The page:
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Customer Review

20 of 21 people found the following review helpful
5.0 out of 5 stars "They acted in ways that were predicated on `not seeing'... on `not knowing' what the outcomes of their actions really were", 9 Sept. 2012
This review is from: A Small Town Near Auschwitz: Ordinary Nazis and the Holocaust (Kindle Edition)
This is a subtle, devastatingly honest and very humane book that takes an oblique look at the Holocaust - not so much the perpetrators of genocide, but the thousands of `facilitators', civilian administrators, who were complicit with Nazi ideology while giving themselves the psychological get-out clause that they were 'decent' people, that they didn't know the full story of what was happening and so were never guilty of mass murder.

Fulbrook focuses on Udo Klausa, the chief administrator of Bedzin, a small town twenty-five miles from Auschwitz, and explores the way in which he strives in his memoirs to distance himself from the Final Solution, even while being responsible for the rounding up, ghettoization, and transportation of all the Jews from his town.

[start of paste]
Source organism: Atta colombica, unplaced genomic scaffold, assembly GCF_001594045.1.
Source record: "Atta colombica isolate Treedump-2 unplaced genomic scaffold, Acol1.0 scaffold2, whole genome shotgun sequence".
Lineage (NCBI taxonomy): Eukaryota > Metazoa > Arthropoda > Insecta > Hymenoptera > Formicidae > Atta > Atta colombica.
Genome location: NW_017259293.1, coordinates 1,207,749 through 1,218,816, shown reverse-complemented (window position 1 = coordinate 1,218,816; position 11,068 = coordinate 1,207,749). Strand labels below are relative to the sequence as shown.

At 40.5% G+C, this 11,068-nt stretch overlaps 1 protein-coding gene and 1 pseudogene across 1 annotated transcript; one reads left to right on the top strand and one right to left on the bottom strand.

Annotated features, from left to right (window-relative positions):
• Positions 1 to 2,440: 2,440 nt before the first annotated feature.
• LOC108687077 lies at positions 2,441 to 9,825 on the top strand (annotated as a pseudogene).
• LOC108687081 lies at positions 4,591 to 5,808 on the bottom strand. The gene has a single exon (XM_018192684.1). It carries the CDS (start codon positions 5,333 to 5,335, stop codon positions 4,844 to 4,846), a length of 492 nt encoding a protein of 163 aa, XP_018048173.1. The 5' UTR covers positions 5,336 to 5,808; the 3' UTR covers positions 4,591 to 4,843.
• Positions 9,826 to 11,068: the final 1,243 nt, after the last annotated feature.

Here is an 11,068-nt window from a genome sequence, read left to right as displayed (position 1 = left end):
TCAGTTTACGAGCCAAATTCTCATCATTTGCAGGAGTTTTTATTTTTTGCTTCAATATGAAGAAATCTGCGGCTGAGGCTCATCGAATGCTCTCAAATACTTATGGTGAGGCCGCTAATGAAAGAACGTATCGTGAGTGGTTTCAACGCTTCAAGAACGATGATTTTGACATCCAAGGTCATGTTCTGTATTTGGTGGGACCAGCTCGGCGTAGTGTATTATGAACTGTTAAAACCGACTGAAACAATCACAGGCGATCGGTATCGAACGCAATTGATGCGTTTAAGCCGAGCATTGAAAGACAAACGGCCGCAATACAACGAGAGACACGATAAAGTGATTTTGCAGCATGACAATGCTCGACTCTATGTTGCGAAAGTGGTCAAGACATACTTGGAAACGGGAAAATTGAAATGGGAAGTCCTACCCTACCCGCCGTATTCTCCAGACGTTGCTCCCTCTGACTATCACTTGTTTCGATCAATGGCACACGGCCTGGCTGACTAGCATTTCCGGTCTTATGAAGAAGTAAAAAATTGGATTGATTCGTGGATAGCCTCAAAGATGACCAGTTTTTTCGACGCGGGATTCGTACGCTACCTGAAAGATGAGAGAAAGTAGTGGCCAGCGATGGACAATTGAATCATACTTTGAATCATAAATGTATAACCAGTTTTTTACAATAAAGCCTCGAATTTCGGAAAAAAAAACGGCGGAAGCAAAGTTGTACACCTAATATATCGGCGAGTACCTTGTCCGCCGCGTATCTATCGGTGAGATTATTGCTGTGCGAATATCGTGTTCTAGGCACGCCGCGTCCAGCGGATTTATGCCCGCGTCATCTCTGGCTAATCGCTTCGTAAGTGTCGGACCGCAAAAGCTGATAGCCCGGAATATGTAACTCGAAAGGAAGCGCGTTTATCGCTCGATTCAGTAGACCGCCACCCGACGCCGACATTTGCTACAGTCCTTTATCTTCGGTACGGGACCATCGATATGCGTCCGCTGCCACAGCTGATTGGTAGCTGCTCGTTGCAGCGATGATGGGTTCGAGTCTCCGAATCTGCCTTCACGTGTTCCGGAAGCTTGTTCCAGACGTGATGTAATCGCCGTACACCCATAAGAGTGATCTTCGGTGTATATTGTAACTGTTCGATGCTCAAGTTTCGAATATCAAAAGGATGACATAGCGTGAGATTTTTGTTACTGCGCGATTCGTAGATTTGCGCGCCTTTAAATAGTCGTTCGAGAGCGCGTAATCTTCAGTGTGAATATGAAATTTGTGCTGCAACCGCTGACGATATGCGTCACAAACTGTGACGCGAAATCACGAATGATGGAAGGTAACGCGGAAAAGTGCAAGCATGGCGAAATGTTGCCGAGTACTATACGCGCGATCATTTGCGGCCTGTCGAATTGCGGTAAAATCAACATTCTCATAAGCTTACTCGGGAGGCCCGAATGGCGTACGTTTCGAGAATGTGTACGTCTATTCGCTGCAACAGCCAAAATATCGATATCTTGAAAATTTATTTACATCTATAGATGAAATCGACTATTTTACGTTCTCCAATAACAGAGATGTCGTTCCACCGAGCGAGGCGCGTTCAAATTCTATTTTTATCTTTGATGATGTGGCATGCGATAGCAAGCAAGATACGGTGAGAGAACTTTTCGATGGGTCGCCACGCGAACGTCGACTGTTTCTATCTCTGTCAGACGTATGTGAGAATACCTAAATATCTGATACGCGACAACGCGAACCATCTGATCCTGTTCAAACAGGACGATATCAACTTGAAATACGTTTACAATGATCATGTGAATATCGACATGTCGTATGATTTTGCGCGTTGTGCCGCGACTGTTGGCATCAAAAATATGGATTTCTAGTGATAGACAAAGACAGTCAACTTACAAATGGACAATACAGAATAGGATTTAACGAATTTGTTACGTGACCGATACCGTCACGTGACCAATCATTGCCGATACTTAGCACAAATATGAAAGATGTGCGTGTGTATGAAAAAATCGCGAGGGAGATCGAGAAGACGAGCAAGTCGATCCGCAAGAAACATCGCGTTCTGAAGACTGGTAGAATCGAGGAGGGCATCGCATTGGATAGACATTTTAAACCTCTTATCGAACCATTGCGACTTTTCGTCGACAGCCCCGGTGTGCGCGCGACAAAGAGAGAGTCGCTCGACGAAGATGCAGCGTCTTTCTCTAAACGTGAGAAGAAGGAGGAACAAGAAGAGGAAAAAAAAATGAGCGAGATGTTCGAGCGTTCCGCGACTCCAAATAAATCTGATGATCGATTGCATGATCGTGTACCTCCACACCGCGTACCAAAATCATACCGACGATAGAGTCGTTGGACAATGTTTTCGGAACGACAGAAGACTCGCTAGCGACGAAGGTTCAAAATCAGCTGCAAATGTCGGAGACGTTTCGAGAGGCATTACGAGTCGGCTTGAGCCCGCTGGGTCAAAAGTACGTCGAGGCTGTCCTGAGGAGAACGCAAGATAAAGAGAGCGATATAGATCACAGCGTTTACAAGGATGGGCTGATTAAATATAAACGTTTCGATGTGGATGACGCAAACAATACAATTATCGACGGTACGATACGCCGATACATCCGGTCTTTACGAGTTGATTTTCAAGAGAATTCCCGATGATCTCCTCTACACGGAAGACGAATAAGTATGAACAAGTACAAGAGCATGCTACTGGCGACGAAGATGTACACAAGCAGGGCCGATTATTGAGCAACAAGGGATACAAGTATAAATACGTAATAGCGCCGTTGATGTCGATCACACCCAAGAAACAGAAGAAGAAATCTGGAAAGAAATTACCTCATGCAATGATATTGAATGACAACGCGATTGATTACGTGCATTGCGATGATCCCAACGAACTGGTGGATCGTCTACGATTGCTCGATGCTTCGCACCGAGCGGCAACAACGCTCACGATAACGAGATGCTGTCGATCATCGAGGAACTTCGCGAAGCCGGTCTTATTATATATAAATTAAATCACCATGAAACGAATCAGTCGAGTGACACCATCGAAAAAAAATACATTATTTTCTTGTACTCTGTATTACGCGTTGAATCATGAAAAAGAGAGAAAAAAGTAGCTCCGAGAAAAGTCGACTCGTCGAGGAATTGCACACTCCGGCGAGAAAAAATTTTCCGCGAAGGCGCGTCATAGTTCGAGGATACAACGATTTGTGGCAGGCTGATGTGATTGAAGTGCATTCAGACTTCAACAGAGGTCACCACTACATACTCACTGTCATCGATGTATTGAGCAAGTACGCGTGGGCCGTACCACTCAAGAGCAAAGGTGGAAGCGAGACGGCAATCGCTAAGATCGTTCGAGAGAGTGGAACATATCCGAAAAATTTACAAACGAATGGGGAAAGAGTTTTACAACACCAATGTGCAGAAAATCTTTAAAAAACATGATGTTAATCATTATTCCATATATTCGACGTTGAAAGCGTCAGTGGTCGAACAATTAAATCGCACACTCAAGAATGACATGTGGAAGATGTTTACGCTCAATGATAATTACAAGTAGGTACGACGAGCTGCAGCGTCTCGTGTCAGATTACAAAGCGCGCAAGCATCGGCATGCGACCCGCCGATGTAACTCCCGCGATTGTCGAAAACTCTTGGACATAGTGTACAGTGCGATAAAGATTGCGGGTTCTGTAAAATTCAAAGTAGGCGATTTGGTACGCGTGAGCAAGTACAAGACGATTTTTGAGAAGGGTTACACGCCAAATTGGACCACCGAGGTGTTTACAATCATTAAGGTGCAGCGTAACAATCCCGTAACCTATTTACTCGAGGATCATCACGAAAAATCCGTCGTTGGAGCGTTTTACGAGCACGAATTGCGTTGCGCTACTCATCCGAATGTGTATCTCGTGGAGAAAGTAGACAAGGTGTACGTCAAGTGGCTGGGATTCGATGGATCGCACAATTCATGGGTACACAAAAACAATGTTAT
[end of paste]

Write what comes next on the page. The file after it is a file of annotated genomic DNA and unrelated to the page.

The book is given an added weight since the author knew Klausa who was married to her godmother. Fulbrook isn't so concerned with pointing the finger (though she can't help but make moral judgements) but with understanding the psychological processes, the preconditions which allowed the Holocaust to happen, and it's this which makes the book so important, such a living exploration of things which matter today.

This is, inevitably, a disturbing, distressing book and one which it's impossible to read without getting choked up and emotional. But despite the author's own emotions (which do, rightly, break through into the text), this is essentially a cool and rational exploration of the kind of myths which allowed `ordinary, decent' Germans to separate themselves from the `real Nazis'.

As a professional academic historian, Fulbrook is almost apologetic for allowing her own moral and ethical judgements to have space in this book but that's precisely what makes this so powerful.

So, in summary, this is an important book which reveals the way in which academic Holocaust studies are not just about understanding the past, as important as that is, but also about projecting that knowledge into our present and future. Essential reading and highly recommended.

(This review is from an ARC courtesy of the publisher).
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